Mr. Vast’s experimental jazz-pop group Kröter is even weirder than his solo stuff

kroter

Remember Mr. Vast, our favorite fat-suit-wearing, avant-glam-pop Englishman living in Germany? Turns out he’s been keeping busy since we added him to the Weird List way back in 2014 (my, how the time does fly). In addition to releasing his second album, Touch and Go — which is already getting a reissue, on picture disc, next month — he went and formed a whole new weird band on us. They’re called Kröter, which is German for Toad, and he describes them as “tadpoles wiggling in Jazz Pop ponds, then sprouting back legs [as] they begin to jump around in Techno and krautrock.” They released their debut album(s) just last month and they’re gloriously bizarre, stream-of-consciousness jams that pull from all those sources, plus maybe a little Mark E. Smith, Psychic TV and Suicide. Here’s a taste:

Besides Mr. Vast (aka Henry Sargeant), Kröter features Jo Zahn on guitar and bass and Christoph Rothmeier on drums, synths, production and pretty much everything else, along with a rotating group of guest collaborators. Here they are live in Berlin earlier this year:

Kröter’s three albums are called ( kröter ) *a, ( kröter ) *b, and ( kröter ) *c and are all available now via Bandcamp.

In other Mr. Vast news, he also recently created his first theater show, The Peter Pan Syndrome, and made a couple of videos for Touch and Go. We’ll leave you with the more whimsical of the two, for the album’s closing track, a Bowie-esque psychedelic ballad called “Bottlenose”:

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Mr. Vast

Mr. Vast

So as usual, we got something wrong when we first wrote about this week’s weird artiste, the inimitable Mr. Vast. We said he’s from Germany. But that’s not quite right. He is apparently based, at the moment, in Germany. But he’s British. His accent should have tipped us off, but we were probably day-drinking again. Anyway, our apologies to the entire nation of Great Britain for not properly crediting you with bestowing Mr. Vast upon the world.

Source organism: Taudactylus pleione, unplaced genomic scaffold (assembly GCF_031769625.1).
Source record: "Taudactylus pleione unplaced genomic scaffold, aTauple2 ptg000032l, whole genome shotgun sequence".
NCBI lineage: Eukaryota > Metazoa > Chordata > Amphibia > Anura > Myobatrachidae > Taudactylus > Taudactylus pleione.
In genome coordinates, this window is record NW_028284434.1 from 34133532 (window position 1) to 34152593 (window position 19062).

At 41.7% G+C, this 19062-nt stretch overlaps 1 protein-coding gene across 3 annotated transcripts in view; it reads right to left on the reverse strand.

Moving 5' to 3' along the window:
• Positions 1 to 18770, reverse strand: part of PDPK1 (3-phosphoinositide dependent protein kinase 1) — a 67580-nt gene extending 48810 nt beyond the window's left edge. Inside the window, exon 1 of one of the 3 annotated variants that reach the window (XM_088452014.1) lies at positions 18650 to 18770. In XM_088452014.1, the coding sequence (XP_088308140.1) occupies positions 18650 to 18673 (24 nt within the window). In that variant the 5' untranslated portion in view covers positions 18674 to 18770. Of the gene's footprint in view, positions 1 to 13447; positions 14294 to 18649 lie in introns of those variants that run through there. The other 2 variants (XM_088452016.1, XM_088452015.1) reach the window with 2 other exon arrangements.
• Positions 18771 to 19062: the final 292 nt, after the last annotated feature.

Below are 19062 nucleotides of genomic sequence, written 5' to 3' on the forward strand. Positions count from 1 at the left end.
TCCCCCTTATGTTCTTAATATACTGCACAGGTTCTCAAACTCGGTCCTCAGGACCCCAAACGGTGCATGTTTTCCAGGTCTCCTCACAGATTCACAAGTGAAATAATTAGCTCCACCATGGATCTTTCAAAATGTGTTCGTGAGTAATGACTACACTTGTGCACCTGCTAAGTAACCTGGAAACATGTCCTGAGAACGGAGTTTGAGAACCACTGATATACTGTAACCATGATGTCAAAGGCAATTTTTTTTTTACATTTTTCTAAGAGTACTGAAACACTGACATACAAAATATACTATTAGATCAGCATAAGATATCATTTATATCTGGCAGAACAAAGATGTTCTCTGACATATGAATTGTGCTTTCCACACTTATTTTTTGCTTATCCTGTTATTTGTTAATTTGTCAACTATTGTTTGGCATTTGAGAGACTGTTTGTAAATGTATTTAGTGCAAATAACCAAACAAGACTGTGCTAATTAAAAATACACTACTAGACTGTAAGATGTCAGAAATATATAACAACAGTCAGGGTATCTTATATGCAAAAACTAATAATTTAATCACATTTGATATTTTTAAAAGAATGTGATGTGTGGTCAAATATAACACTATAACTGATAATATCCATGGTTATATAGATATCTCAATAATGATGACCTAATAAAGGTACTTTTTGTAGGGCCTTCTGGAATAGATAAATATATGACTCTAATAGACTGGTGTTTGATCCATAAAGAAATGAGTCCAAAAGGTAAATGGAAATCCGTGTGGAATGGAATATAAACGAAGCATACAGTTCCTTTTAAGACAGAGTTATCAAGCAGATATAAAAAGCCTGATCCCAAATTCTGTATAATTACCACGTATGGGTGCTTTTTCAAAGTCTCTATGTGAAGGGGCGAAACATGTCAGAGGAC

Mr. Vast is the alter ego of one Henry Sargeant, an actor, musician and performance artist whose previous musical project was (or maybe still is—they’re still releasing music and Sargeant might still be involved) a jokey crew called Wevie Stonder. He relocated to Germany in 2005 and took a break from Art to become a Dad. (Not that those two occupations are mutually exclusive, but the hours are pretty brutal in both.) He returned to music in 2012 as a solo artist called Mr. Vast, making what I shall tentatively describe as tongue-in-cheek New Wave electro-glam-pop until somebody comes up with something catchier to describe his bizarre but surprisingly infectious tunes.

At his best, Mr. Vast reminds us a little of our current favorite Australian weirdo, Kirin J Callinan. Like Callinan, there’s something highly theatrical and fully formed about Mr. Vast, like he’s already a rock star and the world just hasn’t discovered him yet. Also like Callinan, he’s capable of being both unabashedly pop and slightly avant-garde, often in the same song, and doing both in a way that feels both fully committed and slightly tongue-in-cheek. Take, for example, “Teflon Country,” which might be a country-fried psych-rock parody, or it might be actual country-fried psych-rock, albeit one with a junkyard dog impersonation in the middle of it:

That’s from Mr. Vast’s one and only album, by the way, a brilliant, 14-track opus called Grievous Bodily Charm that we pretty much can’t stop listening to. [Update: He now has a second album, called Touch & Go, which you can hear on SoundCloud.] It’s got sci-fi Afro-pop workouts (“Process of Illumination”), fuzz-toned heavy rock freakouts (“Henry the 8th”), Groove Armada-style downtempo makeout music (“Elemental,” which contains the high-five-worthy lyric, “The sangria made me angrier”). You can listen to the whole thing on SoundCloud and decide for yourselves if it’s a masterpiece. We’re leaning towards yes, but it might be the sangria talking.

We’ll leave you with a few videos, because that’s how we do it. First up: An extended experiment in toast physics called “Buttercide.” For the record, this is one of Mr. Vast’s weirder tracks, so if you can’t hang with it, don’t give up on him yet.

Next: The far funkier “Ease & Speed,” which we maintain is best described as Gary Numan meets Professor Elemental (I think last time we said Mr. B the Gentleman Rhymer, but hey, po-tay-to, po-tah-to).

And finally, here’s a glimpse of Mr. Vast live and in concert. Well, it’s not so much a glimpse as a bit fat fucking eyeful. Not since David Byrne has oversized costumery looked so sexy. [Update: Sadly, this video has since been taken down. We’ll try to find another live clip of His Vastness soon.]

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